L&T chief AM Naik pledges 75 per cent of his income to philanthropy
AM Naik pledged to devote 75% of his lifetime income to charity as he gets ready to step down from active leadership of the $16-billion engineering conglomerate Larsen & Toubro a year from now.
“Charity is a personal desire. In my case, giving has continued for three generations. My grandfather and father did not have money so they lived their lives for poor people,” Naik told ETin an interview. “I have committed to use 75% of my income for charitable purposes.”
He’s set up two charitable trusts — the Naik Charitable Trust for education and skill training and the Nirali Memorial Medical Trust, named after his grand daughter who died of cancer in 2007. Naik declined to give details of the amount spent so far and the money he will be directing to philanthropy going ahead.
According to the ET Intelligence Group, Naik took home nearly Rs 200 crore in compensation in 2010-16. In FY16, this included stock options awarded by L&T Infotech. According to a source aware of the matter, since 1995, when Naik made his first donation to a hospital in his native village in Gujarat, he has donated about Rs 125 crore to charitable initiatives.
An asset management company handles Naik’s money while his sister’s family assists him in philanthropy. Naik is currently engaged in building a school and hospital close to L&T’s Powai campus and is also keen on setting up a fire station there. “I want to carry out my charity work at my ‘janmabhoomi’ and my ‘karmabhoomi’,” Naik said.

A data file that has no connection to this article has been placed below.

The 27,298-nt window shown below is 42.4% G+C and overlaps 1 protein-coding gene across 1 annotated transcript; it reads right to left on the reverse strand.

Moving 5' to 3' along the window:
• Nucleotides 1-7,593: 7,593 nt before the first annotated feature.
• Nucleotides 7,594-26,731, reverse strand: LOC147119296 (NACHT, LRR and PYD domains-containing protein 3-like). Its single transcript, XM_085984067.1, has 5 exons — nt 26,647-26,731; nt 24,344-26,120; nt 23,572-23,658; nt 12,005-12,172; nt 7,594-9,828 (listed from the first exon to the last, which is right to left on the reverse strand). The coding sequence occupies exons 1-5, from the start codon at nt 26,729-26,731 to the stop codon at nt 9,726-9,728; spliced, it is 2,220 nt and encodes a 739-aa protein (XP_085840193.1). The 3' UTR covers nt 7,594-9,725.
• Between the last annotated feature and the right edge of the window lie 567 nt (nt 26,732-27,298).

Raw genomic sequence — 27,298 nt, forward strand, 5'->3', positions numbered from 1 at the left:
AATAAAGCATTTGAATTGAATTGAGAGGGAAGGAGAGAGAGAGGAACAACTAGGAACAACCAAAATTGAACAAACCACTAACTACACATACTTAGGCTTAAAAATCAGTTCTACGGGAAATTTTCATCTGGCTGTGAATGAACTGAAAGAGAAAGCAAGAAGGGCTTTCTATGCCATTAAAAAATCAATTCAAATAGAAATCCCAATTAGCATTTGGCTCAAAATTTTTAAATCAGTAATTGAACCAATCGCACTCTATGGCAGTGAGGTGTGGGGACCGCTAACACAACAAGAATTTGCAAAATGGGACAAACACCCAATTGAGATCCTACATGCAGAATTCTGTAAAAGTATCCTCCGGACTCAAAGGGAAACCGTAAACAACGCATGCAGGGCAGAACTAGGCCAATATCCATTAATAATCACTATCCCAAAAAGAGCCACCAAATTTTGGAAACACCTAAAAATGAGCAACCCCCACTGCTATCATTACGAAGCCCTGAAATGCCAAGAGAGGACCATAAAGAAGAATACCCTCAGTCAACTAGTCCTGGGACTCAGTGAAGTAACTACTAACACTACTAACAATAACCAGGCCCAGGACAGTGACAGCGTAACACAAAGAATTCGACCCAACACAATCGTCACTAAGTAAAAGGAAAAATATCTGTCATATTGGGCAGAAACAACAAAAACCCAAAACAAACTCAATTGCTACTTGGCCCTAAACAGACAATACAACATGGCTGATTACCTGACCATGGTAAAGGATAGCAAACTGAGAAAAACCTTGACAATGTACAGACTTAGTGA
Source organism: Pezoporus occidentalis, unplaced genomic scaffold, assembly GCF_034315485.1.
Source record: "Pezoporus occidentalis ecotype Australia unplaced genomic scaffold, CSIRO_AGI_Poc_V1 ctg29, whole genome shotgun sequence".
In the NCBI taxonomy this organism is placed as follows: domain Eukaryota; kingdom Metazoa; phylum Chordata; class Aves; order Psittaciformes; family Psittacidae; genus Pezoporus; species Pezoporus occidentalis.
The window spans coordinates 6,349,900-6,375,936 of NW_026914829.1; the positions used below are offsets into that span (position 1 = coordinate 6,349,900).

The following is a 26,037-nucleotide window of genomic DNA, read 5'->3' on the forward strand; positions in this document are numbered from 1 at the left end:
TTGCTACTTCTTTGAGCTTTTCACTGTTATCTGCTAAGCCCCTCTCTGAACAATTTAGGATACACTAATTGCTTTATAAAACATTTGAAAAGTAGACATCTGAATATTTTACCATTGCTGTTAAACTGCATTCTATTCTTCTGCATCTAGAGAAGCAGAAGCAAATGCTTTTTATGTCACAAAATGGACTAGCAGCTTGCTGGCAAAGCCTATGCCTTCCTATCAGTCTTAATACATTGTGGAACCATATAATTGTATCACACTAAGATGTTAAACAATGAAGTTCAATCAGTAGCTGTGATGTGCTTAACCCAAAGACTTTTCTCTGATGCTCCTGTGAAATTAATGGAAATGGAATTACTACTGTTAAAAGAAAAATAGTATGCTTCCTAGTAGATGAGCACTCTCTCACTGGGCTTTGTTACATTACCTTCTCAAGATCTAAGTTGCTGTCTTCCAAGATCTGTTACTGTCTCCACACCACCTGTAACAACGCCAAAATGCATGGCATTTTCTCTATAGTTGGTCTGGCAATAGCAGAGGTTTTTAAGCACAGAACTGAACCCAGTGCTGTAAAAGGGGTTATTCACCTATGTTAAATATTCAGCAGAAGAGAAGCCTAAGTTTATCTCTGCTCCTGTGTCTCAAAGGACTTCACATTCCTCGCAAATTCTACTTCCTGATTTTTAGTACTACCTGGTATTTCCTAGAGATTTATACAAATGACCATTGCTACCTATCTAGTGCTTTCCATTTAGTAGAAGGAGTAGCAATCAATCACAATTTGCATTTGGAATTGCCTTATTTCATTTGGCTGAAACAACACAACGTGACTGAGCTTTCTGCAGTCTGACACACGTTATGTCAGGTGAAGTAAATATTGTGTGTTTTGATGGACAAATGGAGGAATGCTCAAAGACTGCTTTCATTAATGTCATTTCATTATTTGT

Naik became the chief executive in 1999 and chairman in 2003.
His long stewardship ushered in rapid growth and diversification at Larsen & Toubro, transforming it into a global engineering conglomerate. His trusts run seven projects and two of these will be commissioned in 2017, one of them being a Vedic school named after his wife that will be inaugurated on her birthday.
Naik recounted how his father asked him to explain where he got Rs 4 lakh to donate to a hospital in his village in 1995 to add a floor. “He was such a principled man that he wanted to know the source of every penny,” he said. “I had to show him my passbooks! I started charity when I did not have much money.”
Naik said both his children are living overseas. “My son is with Google and my daughter has a medical practice,” he said. “Both of them are well settled in the US, and it is unlikely that they will return to settle down in India. As a father, I will always continue to hope that they will return to live in India.”
The succession plan seems to be moving seamlessly forward with SN Subrahmanyan, deputy managing director, seen as succeeding Naik when he retires in September 2017.
There have been hints that Naik may continue as non-executive chairman to guide the company, just as he plans to guide his charitable ventures.